Formalising Reconciliation in Partitionable Networks with Distributed Services
Modern command and control systems are characterised by computing services provided to several actors at different geographical locations. The actors operate on a common state that is modularly updated at distributed nodes using local data services and global integrity constraints for validity of data in the value and time domains. Dependability in such networked applications is measured through availability of the distributed services as well as the correctness of the state updates that should satisfy integrity constraints at all times. Providing support in middleware is seen as one way of achieving a high level of service availability and well-defined performance guarantees. However, most recent works [1,2] that address fault-aware middleware cover crash faults and provision of timely services, and assume network connectivity as a basic tenet.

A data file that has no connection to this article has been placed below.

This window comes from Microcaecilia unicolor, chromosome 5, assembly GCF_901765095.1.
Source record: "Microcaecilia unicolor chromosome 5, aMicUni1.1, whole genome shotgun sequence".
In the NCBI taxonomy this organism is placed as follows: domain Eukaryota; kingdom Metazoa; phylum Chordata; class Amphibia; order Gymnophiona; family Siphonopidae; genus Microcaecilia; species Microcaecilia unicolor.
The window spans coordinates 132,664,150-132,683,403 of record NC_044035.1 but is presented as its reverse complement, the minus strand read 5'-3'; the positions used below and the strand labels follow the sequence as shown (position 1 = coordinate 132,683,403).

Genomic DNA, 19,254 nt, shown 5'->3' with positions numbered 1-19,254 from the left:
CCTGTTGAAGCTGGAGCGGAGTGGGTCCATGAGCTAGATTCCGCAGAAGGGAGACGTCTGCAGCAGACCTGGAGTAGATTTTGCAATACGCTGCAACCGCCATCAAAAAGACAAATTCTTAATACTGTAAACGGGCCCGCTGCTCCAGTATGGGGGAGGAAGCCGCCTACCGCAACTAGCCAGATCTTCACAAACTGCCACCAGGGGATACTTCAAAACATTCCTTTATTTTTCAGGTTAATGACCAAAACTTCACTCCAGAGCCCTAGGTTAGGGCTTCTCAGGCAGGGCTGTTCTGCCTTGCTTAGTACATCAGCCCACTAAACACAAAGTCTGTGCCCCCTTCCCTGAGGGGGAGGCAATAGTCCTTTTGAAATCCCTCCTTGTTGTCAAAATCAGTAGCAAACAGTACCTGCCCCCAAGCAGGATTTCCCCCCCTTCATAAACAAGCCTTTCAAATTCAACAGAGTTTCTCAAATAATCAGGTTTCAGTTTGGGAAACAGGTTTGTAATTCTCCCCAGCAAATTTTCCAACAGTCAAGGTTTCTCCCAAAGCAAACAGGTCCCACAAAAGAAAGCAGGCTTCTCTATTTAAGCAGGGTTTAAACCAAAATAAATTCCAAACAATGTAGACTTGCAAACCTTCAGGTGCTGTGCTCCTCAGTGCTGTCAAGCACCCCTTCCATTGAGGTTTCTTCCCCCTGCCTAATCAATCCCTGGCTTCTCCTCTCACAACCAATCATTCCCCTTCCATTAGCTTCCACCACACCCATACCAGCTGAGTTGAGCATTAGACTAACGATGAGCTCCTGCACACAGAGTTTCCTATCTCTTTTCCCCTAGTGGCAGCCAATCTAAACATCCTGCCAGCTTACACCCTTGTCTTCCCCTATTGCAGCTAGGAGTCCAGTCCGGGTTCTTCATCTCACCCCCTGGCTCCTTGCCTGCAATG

KeywordsIntegrity Constraint Partitionable Network Partition State Reconciliation Process Snapshot Isolation
Unable to display preview. Download preview PDF.
- 1.Szentivanyi, D., Nadjm-Tehrani, S.: Middleware Support for Fault Tolerance. In: Middleware for Communications. John Wiley & Sons, Chichester (2004)Google Scholar
- 3.DeDiSys: European IST FP6 DeDiSys Project (2006), http://www.dedisys.org
- 4.Asplund, M., Nadjm-Tehrani, S.: Post-partition reconciliation protocols for maintaining consistency. In: Proceedings of the 21st ACM/SIGAPP Symposium on Applied Computing (2006)Google Scholar
- 5.Szentivanyi, D., Nadjm-Tehrani, S., Noble, J.M.: Optimal choice of checkpointing interval for high availability. In: Proceedings of the 11th Pacific Rim Dependable Computing Conference. IEEE Computer Society, Los Alamitos (2005)Google Scholar
- 6.Spread: The Spread Toolkit (2006), http://www.spread.org
- 10.Terry, D.B., Theimer, M.M., Petersen, K., Demers, A.J., Spreitzer, M.J., Hauser, C.H.: Managing update conflicts in bayou, a weakly connected replicated storage system. In: SOSP 1995: Proceedings of the fifteenth ACM symposium on Operating systems principles, pp. 172–182. ACM Press, New York (1995)CrossRefGoogle Scholar